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5 Lessons to Learn with Late Tax Filing

The Income tax rules require a person to file income tax returns whether tax is due or not. Simply paying the amount due of tax is not enough, every person above the exempted income limit, must file the tax return.

For Individual Income tax return needs to be furnished on or before 31st July of the Assessment Year. Taxpayers are supposed to file their tax returns by this due date, but in case you have missed the deadline you can e-file the tax returns by following year’s 31st March (budget 2017 revised this to 31st December of the same year effective from A.Y. 2018-19). You might lose out on some advantages if you have missed filing your tax returns before the deadline. There are some important lessons to learn about late tax filing which will give help you understand why delay in filing tax returns should be avoided at all cost.

1. Save Yourself from Paying Penal Interest

In case there is a delay in filing your tax returns, and you have some taxes unpaid, you have to pay a penal interest u/s 234A at 1 percent per month up to the date of filing the returns. This interest will, however, be charged only if there is any tax payable by you. But if the balance tax has been fully deposited by you before 31st March of that financial year, then payment of interest u/s 234A will not be applicable even if the return is filed after the due date.

2. Keep the Scope for Rectifying your Errors

If you file your income tax return after the due date and discover an error in it, you will not be able to file a revised return. It simply means that if you have filed a belated tax return and discovered some glitches in the same or you have forgotten to declare some income and wish to rectify it through filing a corrected return, you cannot do so. But with the amendment made by budget 2016, starting A.Y. 2017-18 you will now even be able to revise a return filed after the due date (i.e. belated return).

This means that if you lose the opportunity to revise the return and the assessing officer discovers any mistake he may penalise you. But if you wish to avoid any penalty due to inability to revise the return, it is in your own interest to calculate and pay the due taxes on account of mistake or omission. You can do this voluntarily without waiting for a notice from the department and inform it your jurisdictional assessing officer by writing a letter.

3. Avoid Losing Interest on Refunds

As per the income tax act if you have paid excess taxes to the government then you are entitled to receive interest @ 0.5% pm on the excess amount. Interest in such a case shall be allowed for a period commencing from the 1st day of April of the assessment year to the date on which the refund is granted. But no interest is payable for the period attributable to the delay in filing the tax return beyond the due date, by the taxpayer. This means that you will not get any interest for the period starting 1st April of the assessment year till you file the return if it is filed after the due date.

Try and file your returns before the due date to avoid suffering from the loss of interest on refunds.

4. Late Filing may Lead to Denial of Carry Forward of Losses

You can carry forward your losses under various heads of income that you have incurred in the financial years to next 8 assessment year. But the carry forward of losses and it’s set-off against future gains is allowed subject to few conditions. This set-off can result in substantial future tax saving for you. However, if you wish to forge your entitlement to offset these losses against future taxable gain, you must file your tax returns and claim the related loss before the due date (i.e. 31st July, 30th September, as applicable to you).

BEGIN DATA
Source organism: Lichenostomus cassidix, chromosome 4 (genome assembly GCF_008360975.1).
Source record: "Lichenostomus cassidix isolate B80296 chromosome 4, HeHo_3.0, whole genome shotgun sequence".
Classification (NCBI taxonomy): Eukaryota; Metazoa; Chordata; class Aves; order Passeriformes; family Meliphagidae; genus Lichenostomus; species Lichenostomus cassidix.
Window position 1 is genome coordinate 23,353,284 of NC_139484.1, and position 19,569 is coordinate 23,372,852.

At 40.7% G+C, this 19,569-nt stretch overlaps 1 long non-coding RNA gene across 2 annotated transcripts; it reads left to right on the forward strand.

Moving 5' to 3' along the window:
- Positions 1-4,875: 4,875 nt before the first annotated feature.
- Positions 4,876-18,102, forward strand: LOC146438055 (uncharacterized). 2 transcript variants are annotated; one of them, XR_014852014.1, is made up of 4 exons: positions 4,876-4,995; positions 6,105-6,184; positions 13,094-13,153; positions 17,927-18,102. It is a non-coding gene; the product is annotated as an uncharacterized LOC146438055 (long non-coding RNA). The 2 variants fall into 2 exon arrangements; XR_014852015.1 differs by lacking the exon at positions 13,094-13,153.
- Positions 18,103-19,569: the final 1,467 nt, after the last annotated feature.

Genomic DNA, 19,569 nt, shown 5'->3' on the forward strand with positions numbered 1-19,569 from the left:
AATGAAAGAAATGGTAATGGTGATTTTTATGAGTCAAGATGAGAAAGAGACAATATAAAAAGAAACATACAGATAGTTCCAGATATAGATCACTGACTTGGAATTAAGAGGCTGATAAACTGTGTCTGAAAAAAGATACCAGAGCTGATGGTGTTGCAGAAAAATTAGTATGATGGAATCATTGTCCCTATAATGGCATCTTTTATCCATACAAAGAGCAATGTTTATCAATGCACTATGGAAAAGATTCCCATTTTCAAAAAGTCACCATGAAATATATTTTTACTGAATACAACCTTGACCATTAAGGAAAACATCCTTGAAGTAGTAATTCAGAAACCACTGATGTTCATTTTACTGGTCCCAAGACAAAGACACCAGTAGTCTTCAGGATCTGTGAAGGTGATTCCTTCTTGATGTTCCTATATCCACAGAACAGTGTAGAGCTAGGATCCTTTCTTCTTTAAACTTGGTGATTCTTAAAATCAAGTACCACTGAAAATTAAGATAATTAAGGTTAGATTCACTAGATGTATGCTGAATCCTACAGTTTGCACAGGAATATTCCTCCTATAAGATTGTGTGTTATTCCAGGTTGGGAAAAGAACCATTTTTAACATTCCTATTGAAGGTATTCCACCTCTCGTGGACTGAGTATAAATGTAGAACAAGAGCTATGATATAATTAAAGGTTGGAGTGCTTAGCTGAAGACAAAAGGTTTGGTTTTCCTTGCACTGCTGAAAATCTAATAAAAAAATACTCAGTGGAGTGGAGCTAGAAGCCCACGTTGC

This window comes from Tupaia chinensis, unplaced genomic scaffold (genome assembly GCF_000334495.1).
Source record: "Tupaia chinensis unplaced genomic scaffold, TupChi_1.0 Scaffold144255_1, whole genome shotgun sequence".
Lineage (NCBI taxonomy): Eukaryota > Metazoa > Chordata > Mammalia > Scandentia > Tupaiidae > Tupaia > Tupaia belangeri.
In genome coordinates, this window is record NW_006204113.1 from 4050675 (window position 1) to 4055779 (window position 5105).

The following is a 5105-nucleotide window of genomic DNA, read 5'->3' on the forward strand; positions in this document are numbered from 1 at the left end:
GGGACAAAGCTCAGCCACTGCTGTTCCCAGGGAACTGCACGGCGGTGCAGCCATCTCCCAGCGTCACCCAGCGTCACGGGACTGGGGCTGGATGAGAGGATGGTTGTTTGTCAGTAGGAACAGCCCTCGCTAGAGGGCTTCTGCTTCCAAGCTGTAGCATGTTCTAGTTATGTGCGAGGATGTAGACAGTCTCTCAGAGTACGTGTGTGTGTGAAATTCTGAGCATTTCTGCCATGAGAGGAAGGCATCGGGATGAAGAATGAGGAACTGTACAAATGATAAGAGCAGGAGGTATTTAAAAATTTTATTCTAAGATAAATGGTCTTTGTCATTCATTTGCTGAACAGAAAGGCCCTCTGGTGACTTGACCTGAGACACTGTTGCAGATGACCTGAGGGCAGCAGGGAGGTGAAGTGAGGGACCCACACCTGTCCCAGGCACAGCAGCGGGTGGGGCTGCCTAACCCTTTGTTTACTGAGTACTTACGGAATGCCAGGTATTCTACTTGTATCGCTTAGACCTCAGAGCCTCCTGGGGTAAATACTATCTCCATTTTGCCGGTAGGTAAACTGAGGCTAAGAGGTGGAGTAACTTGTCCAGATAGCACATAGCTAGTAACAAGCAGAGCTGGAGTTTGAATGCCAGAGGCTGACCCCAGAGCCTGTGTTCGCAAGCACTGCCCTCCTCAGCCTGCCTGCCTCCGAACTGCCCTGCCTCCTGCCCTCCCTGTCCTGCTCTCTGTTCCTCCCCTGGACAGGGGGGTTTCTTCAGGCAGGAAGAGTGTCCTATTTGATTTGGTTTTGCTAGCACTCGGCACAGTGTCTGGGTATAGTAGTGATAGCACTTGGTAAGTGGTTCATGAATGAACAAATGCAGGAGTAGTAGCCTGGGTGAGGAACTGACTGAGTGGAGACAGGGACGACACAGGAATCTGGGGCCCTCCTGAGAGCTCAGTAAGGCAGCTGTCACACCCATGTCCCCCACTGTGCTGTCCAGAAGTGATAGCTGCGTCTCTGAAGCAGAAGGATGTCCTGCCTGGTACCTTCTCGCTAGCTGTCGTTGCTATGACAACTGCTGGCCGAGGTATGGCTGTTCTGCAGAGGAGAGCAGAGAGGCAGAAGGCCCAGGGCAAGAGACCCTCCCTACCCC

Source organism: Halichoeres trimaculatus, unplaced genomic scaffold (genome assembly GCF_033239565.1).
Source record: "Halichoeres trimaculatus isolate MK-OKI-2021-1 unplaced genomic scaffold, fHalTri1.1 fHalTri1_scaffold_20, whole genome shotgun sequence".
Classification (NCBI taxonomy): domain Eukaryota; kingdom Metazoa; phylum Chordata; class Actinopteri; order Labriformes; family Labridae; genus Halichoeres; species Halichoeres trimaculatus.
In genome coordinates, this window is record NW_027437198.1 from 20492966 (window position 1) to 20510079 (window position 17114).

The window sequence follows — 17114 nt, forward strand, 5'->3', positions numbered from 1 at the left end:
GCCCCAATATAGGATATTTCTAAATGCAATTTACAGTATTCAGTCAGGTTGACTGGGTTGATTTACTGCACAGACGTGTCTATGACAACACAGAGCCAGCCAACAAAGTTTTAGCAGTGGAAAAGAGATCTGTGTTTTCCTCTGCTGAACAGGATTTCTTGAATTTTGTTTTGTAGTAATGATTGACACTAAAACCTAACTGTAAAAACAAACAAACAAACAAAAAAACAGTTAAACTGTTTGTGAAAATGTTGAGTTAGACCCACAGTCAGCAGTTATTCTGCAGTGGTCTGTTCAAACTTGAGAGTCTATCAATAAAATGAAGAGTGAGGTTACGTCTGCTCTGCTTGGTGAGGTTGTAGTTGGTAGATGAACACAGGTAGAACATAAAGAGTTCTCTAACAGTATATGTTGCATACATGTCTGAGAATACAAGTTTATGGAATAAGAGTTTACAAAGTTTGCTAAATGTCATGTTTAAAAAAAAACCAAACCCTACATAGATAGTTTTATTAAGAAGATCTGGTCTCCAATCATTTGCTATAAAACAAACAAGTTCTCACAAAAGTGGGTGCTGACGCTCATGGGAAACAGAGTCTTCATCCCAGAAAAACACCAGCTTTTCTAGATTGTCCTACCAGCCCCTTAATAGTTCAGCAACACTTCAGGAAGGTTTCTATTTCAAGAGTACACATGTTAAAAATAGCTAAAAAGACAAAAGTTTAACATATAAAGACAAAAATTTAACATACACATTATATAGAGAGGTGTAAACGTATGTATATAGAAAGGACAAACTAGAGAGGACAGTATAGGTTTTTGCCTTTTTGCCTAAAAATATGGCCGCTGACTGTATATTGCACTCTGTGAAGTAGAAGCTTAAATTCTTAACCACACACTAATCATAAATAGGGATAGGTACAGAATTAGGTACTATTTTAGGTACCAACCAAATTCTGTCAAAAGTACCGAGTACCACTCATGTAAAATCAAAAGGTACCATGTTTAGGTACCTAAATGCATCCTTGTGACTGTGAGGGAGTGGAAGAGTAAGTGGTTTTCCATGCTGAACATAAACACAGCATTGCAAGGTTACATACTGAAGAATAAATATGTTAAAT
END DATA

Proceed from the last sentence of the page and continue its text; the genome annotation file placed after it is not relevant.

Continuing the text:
5. File Tax Returns in Time to Avoid Penalties and Prosecution

Generally, you are liable to pay only interest on the amount of taxes due if you fail to furnish the tax return with the time allowed under the Act. But if you don’t furnish the tax return before the end of the assessment year (revised to 31st December of the assessment year starting A.Y. 2018-19) the tax officer may impose a discretionary penalty of up to Rs. 5,000 u/s 271F of the Act.

Further, the tax authorities can also initiate a probe into the reasons for non-filing of the tax return by you.

And in few extreme and rare cases where it is found that you wilfully avoided filing the tax return within the time allowed it may impose an imprisonment u/s. 276CC as under

  1. In case if the tax sought to be avoided was less than 25 Lakh – Imprisonment for a term 3 months to 2 years.
  2. In case if the tax sought to be avoided was more than 25 Lakh – Imprisonment for a term 6 months to 7 years.

[ Read: Tax Evasion Penalties and Prosecutions ]

However, the taxpayer will not be prosecuted for failure to file the return if the additional taxes payable (after adjusting TDS and advance tax) by him does not exceed Rs. 3000.

Apart from all the technical points mentioned above, filing your tax returns on time becomes important if you wish to apply for visas, bank loans, etc. Moreover, late tax filing can further delay processing of your tax refunds. Therefore, make a promise to yourself that now onward you will file your tax returns on time to avoid any penalties and hassles relating to taxation.


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Sony Pandey
Sony Pandey
Sony works as a Tax Researcher at H&R Block India. She makes taxes easy to understand for people. She creates content for the website, marketing activities and social media. She carries experience in creating a wide variety of content like blogs, guides, press releases, research papers, etc.

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